This is a trickier situation, but it can still be resolved. Get in touch with us, and we will walk you through the steps to contacting your web hosting provider. 

Option 2: Security expert services

There are hack removal cleanup services that will go through your website and get rid of the malware. MalCare also provides an emergency cleanup service, but we prefer to help you install the plugin instead. 

Hack removal services are expensive, because they require manual expertise and take time. A security plugin is much better, and resolves the hack much faster. If you choose to go another route, we cannot speak to the efficiency of another hack removal service.

Option 3: Manual cleanup

At MalCare, we have cleaned thousands of websites. That is the expertise that goes into our security plugin, as a matter of fact. It is also why we don’t advise manual cleaning at all. 

Even expert hack removal services use tools and programming knowledge to assist with manual cleaning. Going through each line of code is next to impossible, especially if it is an e-commerce site, or a large one with lots of posts and pages.

Apart from the time, there is always the risk of breaking the site altogether. If you choose to clean your website manually, please be warned that you are running that risk. Malware can vary significantly, so there is no tutorial that will fit your exact use case.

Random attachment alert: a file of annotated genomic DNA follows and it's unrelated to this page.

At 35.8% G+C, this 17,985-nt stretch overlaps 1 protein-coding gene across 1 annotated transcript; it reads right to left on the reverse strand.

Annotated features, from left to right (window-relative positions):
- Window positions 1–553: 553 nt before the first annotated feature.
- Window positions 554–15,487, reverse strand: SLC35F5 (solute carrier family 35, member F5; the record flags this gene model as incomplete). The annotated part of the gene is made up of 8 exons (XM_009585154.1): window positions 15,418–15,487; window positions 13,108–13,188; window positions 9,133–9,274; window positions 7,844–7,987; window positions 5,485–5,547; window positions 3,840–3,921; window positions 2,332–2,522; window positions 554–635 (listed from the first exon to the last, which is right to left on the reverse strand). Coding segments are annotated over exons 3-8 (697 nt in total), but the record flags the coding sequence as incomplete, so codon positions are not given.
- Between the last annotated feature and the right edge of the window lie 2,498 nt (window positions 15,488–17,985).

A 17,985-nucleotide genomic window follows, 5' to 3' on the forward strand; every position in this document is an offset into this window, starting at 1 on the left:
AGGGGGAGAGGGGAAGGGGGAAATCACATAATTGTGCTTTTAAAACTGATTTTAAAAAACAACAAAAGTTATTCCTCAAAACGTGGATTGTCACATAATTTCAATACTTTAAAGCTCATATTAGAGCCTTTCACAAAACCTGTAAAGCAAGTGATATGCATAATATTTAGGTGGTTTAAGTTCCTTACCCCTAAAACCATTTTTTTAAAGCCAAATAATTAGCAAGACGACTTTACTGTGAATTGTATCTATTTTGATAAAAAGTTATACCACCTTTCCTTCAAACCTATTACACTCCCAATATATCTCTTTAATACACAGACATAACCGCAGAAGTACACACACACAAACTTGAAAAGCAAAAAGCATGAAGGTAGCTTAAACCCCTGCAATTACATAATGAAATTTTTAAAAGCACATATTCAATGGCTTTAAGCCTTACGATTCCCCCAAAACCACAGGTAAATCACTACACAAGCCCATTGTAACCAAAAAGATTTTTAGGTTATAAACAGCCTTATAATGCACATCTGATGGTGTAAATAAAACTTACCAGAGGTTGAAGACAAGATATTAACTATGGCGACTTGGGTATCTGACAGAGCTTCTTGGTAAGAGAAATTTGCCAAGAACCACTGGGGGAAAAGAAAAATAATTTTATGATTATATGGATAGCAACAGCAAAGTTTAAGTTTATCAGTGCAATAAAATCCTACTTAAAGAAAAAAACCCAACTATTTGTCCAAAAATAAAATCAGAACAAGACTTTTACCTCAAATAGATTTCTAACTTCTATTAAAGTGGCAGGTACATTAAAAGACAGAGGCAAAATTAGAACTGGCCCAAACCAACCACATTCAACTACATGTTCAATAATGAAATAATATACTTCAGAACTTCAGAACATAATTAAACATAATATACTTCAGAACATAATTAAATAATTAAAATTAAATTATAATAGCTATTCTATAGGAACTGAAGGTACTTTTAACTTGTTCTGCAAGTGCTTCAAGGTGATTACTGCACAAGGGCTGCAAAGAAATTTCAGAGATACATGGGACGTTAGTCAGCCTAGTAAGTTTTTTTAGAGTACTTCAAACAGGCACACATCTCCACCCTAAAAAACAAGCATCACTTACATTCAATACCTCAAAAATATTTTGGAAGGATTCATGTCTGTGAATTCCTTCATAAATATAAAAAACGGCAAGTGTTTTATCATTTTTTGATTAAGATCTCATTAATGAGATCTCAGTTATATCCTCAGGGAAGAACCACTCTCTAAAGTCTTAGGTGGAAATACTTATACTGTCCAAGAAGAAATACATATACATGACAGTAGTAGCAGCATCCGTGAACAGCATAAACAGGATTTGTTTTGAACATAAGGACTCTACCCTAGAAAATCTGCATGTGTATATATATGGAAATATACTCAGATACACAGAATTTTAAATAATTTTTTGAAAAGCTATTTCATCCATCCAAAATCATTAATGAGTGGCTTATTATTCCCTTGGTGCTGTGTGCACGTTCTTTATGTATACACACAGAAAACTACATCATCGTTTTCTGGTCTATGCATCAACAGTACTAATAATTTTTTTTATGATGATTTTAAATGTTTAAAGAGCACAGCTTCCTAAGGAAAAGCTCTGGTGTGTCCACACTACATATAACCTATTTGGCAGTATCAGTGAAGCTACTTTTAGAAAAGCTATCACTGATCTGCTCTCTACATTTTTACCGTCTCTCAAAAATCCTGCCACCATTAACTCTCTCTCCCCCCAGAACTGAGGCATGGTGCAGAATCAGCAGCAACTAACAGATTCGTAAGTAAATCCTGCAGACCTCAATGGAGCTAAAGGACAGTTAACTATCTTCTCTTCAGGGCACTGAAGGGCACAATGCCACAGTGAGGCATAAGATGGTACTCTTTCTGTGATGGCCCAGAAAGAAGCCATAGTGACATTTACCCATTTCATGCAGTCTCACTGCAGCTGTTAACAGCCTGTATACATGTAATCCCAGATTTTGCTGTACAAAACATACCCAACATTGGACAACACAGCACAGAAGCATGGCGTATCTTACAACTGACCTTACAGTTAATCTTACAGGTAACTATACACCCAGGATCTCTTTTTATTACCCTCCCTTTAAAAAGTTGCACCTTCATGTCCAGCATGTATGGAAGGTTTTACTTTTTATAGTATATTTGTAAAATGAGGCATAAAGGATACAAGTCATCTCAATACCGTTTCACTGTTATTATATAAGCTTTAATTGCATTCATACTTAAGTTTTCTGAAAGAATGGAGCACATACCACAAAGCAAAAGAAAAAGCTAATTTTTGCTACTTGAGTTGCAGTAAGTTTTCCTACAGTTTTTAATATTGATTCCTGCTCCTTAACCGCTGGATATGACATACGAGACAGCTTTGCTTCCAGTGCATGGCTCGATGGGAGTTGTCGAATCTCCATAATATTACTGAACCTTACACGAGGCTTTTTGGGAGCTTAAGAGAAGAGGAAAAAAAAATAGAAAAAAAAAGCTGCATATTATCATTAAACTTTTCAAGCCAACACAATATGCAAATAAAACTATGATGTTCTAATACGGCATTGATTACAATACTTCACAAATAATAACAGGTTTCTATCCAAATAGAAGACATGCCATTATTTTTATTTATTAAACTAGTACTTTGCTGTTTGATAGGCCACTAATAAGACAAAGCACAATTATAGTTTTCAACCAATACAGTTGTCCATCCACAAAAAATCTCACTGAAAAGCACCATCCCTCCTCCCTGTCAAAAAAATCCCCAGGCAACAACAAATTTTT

Now that we have got the warnings out of the way, let’s start with the cleaning process.

Prerequisites for cleaning your website manually

  • Understand WordPress file and database structure
  • Experience with coding, programming logic, and developer tools
  • Familiarity with cPanel and other web host dashboard tools

Steps to cleaning your website manually

  1. Get access to your website, if it is suspended. Contact your web host, and ask them to whitelist your IP for cleaning.
  2. Get a list of hacked files from your web host, or from Google Search Console. This is a good starting point, although it will not take care of the vulnerabilities that allowed the hack in the first place, so avoid relying solely on this list. 
  3. Backup your website immediately. A hacked site is bad, but it is still functioning. If the cleaning effort breaks your website, this backup will help you retrieve something that works at the very least. 
  4. Download clean installs from the WordPress repository. This should include the WordPress installation and all plugins and themes. Remember to get the same versions that were on your website in the first place. You might have to look at archived versions to find those. 
  5. Remove fake plugins from your website. Since you have a list of plugins and themes, you can see if there are any outliers on your website. Chances are these are fake plugins, which are essentially hacked files masquerading as plugins. They typically contain a single file or two at the most in their folders, and have weird names. Another way to check if a plugin is fake is to look for it in the repository. 
  6. Delete nulled software. Nulled software are pirated premium plugins and themes, and will invariably have malware or backdoors hidden in the code. There is no such thing as a free lunch, remember, so hackers who are going to steal from developers are not altruistic Robin Hoods, but thieves. They will steal from you too. 
  7. Reinstall WordPress, by deleting the old version and copying the files from the new install. WordPress core files have very little user data, and mostly have configuration information. Therefore replacing them will save you from having to comb through that code.

    Log into cPanel or use SFTP to access the backend of your website. Delete the following folders, and copy the new versions entirely: 

    /wp-admin
    /wp-includes